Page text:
Determining the Importance of Self-Evaluation on the Goal-Performance Effect in Goal Setting: Primary Findings
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|Title:||Determining the Importance of Self-Evaluation on the Goal-Performance Effect in Goal Setting: Primary Findings||Authors:||Martin, Bruce
McNally, Jeffrey J.
|Permanent link:||http://hdl.handle.net/10197/7681||Date:||Apr-2015||Abstract:||Although goal-setting theory is among the most studied theories in organizational behavior and work motivation, the underlying motivations that drive the goal-performance effect have received less attention. The authors examined the role of self-evaluation in generating the goal-performance effect via blind testing in a laboratory experiment, in which participants (N = 405) performed an idea generation task under conditions eliminating the potential for external-evaluation. Designed to replicate and extend the work of Harkins, White, and Utman (2000), the results indicate that self-evaluation plays a role in generating the goal-performance effect, and that the pursuit of self-knowledge as well as self-validation plays a role in motivating self-evaluation. These findings support hypotheses that are consistent with goal setting theory and social comparison theory, and are contrary to Harkins et al. (2000). Implications for theory boundaries and work motivation are discussed.||Type of material:||Journal Article||Publisher:||Canadian Psychological Association||Copyright (published version):||2015 APA||Keywords:||Goal setting theory;Self-evaluation;Self-knowledge;Social comparison;Work motivation||DOI:||10.1037/cbs0000025||Language:||en||Status of Item:||Peer reviewed|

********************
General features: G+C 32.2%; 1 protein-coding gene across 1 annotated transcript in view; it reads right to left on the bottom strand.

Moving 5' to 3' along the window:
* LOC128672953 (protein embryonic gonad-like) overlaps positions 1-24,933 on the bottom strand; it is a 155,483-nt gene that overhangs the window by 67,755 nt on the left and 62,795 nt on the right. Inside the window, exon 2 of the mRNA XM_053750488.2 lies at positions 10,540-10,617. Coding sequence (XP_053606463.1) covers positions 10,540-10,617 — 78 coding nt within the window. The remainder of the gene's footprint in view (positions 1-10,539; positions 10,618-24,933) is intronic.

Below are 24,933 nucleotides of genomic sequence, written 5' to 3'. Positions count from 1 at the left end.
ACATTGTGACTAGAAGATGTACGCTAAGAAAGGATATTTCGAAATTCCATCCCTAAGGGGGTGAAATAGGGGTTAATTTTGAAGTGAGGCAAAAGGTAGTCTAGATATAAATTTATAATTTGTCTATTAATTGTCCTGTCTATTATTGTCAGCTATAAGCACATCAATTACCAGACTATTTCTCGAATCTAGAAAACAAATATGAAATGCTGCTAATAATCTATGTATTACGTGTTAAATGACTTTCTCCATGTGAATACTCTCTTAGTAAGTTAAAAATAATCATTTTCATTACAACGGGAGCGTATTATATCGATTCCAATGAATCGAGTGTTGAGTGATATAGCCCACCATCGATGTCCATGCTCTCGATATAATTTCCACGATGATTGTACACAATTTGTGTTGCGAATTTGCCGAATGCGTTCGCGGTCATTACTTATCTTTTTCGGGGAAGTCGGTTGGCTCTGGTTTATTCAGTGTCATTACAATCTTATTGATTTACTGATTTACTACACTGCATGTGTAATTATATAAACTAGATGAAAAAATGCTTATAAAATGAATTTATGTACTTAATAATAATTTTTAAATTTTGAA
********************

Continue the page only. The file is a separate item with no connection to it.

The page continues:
|Appears in Collections:||Business Research Collection|
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